How the Economy Actually Works & Why Austerity Doesn’t July 27, 2014Posted by larry in economics, MMT.
These links are of pdf files of PowerPoint slides and associated document pages containing the notes associates with the slides and should be viewable in your browser but if not, you will have to open the files from your browser in a pdf viewer. These documents will not display properly in Firefox, for example. I don’t know why. But most recent revisions to the browser further incapacitate the browser’s ability to view certain kinds of image files instead of improving it. In short, the browser is becoming a pain in the ass to use. So, if Firefox displays a note that the file might not be properly viewable, close it and a pdf viewer dialog box should open that will enable you to view the file.
The first link consists of the slides themselves, while the second link consists of the notes that accompany each slide (with the slide residing at the top of the page). The first link will take you to your default browser if it is compatible. The second link will do the same. The notes are of varying length and on some you may have to scroll, depending on your screen resolution and other factors. Some of the font sizes may appear small on some screens – they were altered in order to fit on the same page as the slide. And in some cases, the slides themselves have been shrunk in order to better accommodate the comments associated with the given slide. I hope this causes no serious inconvenience, though it may cause some. These adjustments were unavoidable due to the limitations of current technology.
I should warn some readers that a few of the slides and their notes are of a rather technical nature, but they are, I think, in the minority. Most are I hope accessible to most readers of this blog. Unless it is in the commons, all non-original material is, I believe, properly referenced. It will be obvious that I along with others have built on the work of our predecessors. And some of those from the thirties and forties appear to have understood the workings of the economic system better than many contemporary commentators. This is a scandal that has so far only been discussed by some heterodox economists. And even many of them shy away from the issue of fraud, which is endemic particularly accounting fraud, although that is beginning to change. I myself only make a few references to it. And this is because I am not sufficiently deeply informed about accounting fraud and how it can take place. Hence, I rely on the blog posts of Bill Black and others for this. Black, a former financial regulator and now a criminologist at the University of Missouri, Kansas City, is an expert on accounting fraud and is on the faculty of the university just mentioned, which is a haven for MMT (Modern Money Theory) economics, the paradigm that fundamentally informs the approach of this post. Along with Randy Wray of UMKC, I cite Bill Mitchell of the University of Newcastle, Australia. You will find their works along with those of others in my reading and reference lists. I should point out that not everyone I cite is an MMTer, as they are known.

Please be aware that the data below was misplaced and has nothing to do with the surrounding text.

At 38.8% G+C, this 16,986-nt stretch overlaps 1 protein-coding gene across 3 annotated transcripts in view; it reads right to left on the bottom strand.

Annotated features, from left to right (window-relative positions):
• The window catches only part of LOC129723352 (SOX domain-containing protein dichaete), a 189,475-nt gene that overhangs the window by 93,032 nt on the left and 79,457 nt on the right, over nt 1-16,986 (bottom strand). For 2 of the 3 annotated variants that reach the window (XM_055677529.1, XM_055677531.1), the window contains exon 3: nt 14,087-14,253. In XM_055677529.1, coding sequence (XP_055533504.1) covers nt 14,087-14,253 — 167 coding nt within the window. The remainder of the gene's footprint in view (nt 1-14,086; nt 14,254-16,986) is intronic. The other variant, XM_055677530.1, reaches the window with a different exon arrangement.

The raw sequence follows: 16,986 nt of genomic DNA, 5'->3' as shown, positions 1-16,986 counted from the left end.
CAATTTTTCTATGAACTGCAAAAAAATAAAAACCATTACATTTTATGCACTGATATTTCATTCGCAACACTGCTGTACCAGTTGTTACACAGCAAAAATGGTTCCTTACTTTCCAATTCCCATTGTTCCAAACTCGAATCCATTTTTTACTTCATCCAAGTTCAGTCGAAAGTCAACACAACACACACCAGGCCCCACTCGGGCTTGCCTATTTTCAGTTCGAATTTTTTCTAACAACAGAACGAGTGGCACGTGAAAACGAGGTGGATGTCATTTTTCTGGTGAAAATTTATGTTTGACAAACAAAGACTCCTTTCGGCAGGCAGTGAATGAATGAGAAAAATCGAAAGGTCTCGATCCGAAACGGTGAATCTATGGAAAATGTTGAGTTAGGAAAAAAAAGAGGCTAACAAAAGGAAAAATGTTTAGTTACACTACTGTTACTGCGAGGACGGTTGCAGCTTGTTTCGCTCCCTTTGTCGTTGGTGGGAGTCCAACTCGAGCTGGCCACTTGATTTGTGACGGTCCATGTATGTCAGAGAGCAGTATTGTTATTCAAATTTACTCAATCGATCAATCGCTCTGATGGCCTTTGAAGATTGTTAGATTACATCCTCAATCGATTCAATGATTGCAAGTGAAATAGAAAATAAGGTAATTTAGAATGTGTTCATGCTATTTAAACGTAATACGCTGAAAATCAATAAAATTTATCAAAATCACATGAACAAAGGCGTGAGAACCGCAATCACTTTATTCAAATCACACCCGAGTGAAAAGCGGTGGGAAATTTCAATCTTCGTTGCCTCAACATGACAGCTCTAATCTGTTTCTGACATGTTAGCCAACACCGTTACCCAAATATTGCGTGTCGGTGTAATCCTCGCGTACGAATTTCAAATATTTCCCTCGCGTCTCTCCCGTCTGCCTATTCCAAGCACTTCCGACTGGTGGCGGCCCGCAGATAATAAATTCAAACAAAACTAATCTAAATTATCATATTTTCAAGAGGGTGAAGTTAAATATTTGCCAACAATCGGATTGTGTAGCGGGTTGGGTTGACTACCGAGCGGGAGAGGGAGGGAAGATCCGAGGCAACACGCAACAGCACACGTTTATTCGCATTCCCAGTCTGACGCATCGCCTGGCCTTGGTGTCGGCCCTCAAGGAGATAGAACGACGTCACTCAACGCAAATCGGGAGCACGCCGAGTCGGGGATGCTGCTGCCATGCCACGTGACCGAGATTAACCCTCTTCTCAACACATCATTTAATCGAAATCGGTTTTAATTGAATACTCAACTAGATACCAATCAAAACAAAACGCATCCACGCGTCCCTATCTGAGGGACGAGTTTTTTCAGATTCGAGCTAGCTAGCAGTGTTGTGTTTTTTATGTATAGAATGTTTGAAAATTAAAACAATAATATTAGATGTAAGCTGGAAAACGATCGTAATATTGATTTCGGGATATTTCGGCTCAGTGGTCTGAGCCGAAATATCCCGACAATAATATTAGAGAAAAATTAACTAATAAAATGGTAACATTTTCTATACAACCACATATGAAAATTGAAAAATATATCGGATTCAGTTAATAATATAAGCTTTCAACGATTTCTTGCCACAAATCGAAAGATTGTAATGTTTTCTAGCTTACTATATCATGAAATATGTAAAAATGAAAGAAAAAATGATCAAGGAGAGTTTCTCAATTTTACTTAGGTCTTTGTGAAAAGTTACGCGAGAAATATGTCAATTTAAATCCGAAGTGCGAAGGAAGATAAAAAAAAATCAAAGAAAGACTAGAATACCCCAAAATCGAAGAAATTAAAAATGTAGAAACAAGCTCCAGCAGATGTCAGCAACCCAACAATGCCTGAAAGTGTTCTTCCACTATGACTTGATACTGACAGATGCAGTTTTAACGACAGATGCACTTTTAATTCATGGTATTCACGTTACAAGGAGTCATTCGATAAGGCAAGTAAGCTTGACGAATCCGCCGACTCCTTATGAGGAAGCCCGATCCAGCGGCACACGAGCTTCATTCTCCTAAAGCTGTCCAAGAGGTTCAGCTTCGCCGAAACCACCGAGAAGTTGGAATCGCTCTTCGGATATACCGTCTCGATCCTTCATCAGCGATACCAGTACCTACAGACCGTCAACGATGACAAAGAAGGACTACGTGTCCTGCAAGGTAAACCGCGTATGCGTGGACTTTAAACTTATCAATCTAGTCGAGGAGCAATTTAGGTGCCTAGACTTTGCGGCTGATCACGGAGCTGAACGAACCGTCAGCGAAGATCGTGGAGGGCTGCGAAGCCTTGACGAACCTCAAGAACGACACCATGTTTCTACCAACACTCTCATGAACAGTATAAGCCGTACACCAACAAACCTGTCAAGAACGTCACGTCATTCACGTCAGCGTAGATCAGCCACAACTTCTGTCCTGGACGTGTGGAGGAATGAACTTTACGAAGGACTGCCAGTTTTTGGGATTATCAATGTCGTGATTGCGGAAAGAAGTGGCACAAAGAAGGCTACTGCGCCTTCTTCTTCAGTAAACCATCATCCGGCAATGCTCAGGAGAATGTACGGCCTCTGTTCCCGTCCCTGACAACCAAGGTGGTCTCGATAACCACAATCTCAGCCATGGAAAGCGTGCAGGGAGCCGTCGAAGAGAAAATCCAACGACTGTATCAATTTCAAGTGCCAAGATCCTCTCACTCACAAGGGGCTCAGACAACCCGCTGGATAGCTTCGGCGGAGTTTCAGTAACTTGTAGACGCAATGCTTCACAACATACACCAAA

Perhaps I also should point out that MMT is built on the work of others, most particularly, Keynes, Kalecki, Hyman Minsky, Wynne Godley, and Abba Lerner, to name only the most prominent. The principal founders of this particular paradigm, which is the best alternative to the neoclassical economic world view there is, are Bill Mitchell, Warren Mosler, and Randy Wray. If I have left anyone out, apologies.
Victoria Chick and Paul Davidson (a Post-Keynesian) both probably know as much about Keynes’ work as anyone alive. Davidson has said effectively that if you have read Keynes’ General Theory without having read the corrections he made in response to critics over the following two or three years (most of which can be found at JSTOR), then your understanding of the theory is incomplete. I know this to be true, as I discovered myself before having come across Davidson’s statement. Two corrections are of especial importance. One is Keynes’ theory of investment, which is corrected by Kalecki in a review of the book. Another is to note that another type of motivation for liquidity preference needs to be added to the General Theory that is in the Treatise on Money but left out of the General Theory, finance preference. Keynes added this in response to a critic later. It is of some importance to note that Hicks admitted in a letter he sent to Davidson that he, Hicks, had been wrong about his IS-LM theory (as it came to be known) and told Davidson that he no longer felt it accurately reflected Keynes’ theory. Davidson notes this in his The Keynes Solution (2009).